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Atop spiral minaret, Army sniper teams take aim

SAMARRA, Iraq -- The Bradt Travel Guide to Iraq lists it among a tiny handful of Saddam Hussein-era tourist sites, describing it as ''a synthesis of Babylonian ziggurat and Islamic architecture."

Now, it is a US Army sniper's nest.

Samarra's main landmark, a spiral minaret that looks like a slanted wedding cake, was built when the city was the capital of the Abbasid empire, the seat of power for the whole Islamic world. More than 1,100 years later, Samarra is a dusty provincial town caught between insurgents and the US troops and Iraqi security forces they are fighting.

The 172-foot minaret has been used by all of those groups to wage war.

Guerrillas used it to watch where their mortars fell, the better to aim them at US bases. Then, the Army's First Infantry Division pushed into the city in October. The perch is now occupied by American snipers on 24-hour shifts.

On Sunday, two New Englanders braved a night of freezing rain atop the tower, trying to spot anyone planting bombs to deter this Sunday's elections.

Later, in the afternoon sun, Sergeant Steve Langelier, 25, of Newport, R.I., and Specialist Sean Thomas, 24, of York Beach, Maine, surveyed the city's Golden Mosque and its grid of beige houses.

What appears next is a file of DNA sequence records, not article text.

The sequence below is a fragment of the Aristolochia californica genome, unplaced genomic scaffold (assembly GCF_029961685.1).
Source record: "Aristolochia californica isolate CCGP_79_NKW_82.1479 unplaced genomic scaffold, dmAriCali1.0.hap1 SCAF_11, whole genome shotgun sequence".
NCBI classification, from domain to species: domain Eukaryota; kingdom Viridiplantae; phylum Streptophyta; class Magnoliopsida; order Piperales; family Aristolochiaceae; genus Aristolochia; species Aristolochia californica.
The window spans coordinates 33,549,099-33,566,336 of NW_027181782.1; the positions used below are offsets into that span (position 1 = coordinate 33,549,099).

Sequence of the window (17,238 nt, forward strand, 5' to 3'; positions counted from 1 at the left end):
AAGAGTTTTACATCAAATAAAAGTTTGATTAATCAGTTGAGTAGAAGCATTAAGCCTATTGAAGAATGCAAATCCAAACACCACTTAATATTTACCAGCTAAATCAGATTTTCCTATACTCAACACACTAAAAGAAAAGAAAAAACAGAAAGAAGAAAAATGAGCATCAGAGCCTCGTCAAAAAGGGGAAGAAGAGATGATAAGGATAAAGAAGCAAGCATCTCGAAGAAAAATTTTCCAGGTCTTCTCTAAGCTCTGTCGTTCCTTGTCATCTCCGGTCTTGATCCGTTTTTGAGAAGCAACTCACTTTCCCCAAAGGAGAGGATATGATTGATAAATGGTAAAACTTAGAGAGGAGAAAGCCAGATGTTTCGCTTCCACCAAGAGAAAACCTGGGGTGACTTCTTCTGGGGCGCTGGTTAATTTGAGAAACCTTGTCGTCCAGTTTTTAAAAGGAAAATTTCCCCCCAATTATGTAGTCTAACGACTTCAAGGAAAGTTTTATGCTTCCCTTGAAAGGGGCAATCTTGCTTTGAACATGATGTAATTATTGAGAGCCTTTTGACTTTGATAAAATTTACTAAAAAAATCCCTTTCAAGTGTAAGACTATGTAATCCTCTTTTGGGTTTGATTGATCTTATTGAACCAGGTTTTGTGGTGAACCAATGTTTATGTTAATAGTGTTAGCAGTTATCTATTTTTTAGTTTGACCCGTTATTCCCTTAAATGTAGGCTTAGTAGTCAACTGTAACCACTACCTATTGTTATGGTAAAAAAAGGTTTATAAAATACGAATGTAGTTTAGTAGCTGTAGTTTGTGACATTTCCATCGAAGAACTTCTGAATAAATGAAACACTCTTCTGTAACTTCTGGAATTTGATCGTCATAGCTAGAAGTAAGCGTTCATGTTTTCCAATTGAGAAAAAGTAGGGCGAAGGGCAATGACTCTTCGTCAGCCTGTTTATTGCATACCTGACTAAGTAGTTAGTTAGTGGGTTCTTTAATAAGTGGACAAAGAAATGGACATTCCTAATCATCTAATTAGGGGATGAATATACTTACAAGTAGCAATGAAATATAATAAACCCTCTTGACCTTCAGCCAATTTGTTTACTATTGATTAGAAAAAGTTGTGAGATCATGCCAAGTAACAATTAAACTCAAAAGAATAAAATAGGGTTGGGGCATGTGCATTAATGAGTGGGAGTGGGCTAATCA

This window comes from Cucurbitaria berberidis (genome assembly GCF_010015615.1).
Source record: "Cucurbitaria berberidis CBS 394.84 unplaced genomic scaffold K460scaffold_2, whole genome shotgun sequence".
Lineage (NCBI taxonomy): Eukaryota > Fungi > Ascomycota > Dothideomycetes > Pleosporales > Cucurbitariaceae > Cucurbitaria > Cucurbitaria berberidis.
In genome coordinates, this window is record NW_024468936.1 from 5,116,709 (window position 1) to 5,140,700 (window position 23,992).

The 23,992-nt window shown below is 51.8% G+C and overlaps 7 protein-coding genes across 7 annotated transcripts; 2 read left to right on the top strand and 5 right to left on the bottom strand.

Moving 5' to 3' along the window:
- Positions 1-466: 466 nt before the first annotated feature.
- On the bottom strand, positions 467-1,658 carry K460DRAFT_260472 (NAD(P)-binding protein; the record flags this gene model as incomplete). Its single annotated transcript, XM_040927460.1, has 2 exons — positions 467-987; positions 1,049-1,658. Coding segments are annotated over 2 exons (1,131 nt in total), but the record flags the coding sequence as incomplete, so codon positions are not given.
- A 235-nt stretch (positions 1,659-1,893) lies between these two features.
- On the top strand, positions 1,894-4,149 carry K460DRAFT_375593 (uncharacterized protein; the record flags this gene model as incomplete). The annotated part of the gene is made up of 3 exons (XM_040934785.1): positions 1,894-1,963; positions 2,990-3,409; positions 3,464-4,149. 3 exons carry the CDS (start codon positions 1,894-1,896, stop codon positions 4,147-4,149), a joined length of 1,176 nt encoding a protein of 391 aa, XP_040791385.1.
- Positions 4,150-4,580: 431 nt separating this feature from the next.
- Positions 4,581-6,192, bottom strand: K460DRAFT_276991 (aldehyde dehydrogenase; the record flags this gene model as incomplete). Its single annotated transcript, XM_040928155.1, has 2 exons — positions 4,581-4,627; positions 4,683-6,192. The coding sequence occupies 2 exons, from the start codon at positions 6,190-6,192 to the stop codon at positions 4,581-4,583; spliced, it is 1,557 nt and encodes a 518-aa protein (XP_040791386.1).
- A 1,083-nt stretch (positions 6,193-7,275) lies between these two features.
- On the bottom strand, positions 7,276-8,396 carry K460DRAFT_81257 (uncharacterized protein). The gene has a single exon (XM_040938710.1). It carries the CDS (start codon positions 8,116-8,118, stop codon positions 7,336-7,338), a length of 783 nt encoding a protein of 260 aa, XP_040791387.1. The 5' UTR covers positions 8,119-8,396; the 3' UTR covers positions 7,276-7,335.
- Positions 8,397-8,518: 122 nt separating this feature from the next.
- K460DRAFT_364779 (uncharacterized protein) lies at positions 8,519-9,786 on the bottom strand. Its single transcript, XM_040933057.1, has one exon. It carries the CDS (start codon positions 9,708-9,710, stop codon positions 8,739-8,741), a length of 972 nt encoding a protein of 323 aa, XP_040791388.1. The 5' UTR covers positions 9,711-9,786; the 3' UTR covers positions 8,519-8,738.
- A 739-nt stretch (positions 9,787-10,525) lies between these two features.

After spending one of every three days on the tower, Thomas said, ''We know how to push each other's buttons."

Both men told their parents to search for Samarra on the Internet to find a picture of the tower. They are now among the few parents of servicemen who can picture exactly where their children are in Iraq.

Once, insurgents aiming for the snipers hit the tower with a rocket. The brick structure now shows a dent and a circular black scar.

Captain William Rockefeller said he sees no contradiction with US insistence that it is wrong for insurgents to use mosques in battle, or US vows to preserve Iraqi archeological sites. The results, he said, are undeniable: the stretch of road it watches over used to be planted thickly with roadside bombs; since the snipers have been there, there are practically none.

''Because of us being up here, we've shut down a lot of the action," Langelier said. ''It's a benefit for the city."

No one from Samarra has complained, Rockefeller points out. But there could be a dark reason for their indifference. Samarra is an overwhelmingly Sunni Muslim city. The caliphs who built the minaret, and the imams who once sounded the call to prayer at the Great Mosque beneath it, were Shi'ites.

Thomas admitted he did not know much about the history, despite the historical plaque at its foot. He does not get to read it when the shift changes at 10 p.m., he said. ''It's always dark."

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